July 08,2011

Why Moody's Makes It So Wrong On China's Local Government Debt

By Lu Ting, Hong Kong

Moody's, a ratings agency, captured market attention on July 5 with three main conclusions on China's local government debt: (1) China's National Audit Office (NAO) has understated China's local government debt by as much as RMB3.5tn; (2) The RMB3.5tn underreported by the NAO poses the greatest risk of delinquency; (3) Chinese banks' NPL ratio could reach 8-12%. We dissected the Moody's report by closely examining its data sources, assumptions and calculations, and we found a number of problems regarding the way it reached its overly pessimistic results.

Where does the RMB3.5tn number come from? And let's check those assumptions one by one.

Here are the data sources, assumptions and math in the rating agency's report: The PBoC estimated RMB14tn in outstanding local government funding vehicle (LGFV) loans and the CBRC estimated RMB9.09tn as of end-2010. The report took the "mid-point" of these two numbers to get RMB12.0tn (though it's biased towards RMB14tn), which is RMB3.5tn bigger than the NAO estimate at RMB8.5tn. The report treats that RMB3.5tn as underreported by NAO and argued it has the greatest risk of delinquency. We have quite different views on these assumptions.

The PBoC did not estimate local debt at RMB14tn

We disagree with Moody's reading of RMB14tn in local government debt from a recent PBoC report. In that report the PBoC said LGFV loans accounted for less than 30% of total outstanding loans in each region as of end-2010. Though the PBoC is meant to say that the 30% is the upper limit for each region, many commentators concluded that national LGFV loans made up 30% of total outstanding loans of RMB48tn at end-2010, or RMB14.4tn. But we do not read that conclusion in the PBoC report.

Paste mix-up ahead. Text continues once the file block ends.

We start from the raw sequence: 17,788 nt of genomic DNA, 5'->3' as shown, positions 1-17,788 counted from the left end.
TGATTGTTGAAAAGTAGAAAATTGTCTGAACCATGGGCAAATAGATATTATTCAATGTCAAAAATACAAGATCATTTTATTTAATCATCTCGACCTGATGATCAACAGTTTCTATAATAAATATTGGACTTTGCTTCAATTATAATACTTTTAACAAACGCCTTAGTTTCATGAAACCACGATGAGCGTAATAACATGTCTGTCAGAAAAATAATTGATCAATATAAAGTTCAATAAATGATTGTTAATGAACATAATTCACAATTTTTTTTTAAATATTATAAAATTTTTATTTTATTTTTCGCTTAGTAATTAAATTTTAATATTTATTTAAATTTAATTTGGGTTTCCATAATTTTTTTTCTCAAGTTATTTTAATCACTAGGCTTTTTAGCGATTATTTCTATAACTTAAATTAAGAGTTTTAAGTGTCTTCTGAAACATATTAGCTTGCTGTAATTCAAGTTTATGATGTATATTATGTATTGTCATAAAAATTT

The NAO is not less trustworthy than the PBoC/CBRC

Moody's assumes the data from the two financial regulators (PBoC and CBRC) is more reliable than the data from the NAO, though it does not explain why. In our view, China's NAO has earned a reputation for being able to challenge powerful government agencies. And the NAO, instead of the PBoC/CBRC, has the authority and capacity to check books of all local governments and LGFVs. The central government also has strong incentives to let the NAO to assess local government debt. Actually the NAO's conclusion is also quite close to that of the CBRC.

Loans not covered by NAO have highest default rate? Not really

We do not support Moodys' claim that "loans not covered by the NAO report pose the greatest risk of delinquency". Even where there NAO and CBRC numbers differ (RMB8.5tn vs. RMB9.09tn), the small difference could be explained by the fact that it's a very difficult to define what counts as local government debt, and it is a huge undertaking that involves tens of thousands of government agencies.

(The author is the China economist with Bank of America - Merrill Lynch)

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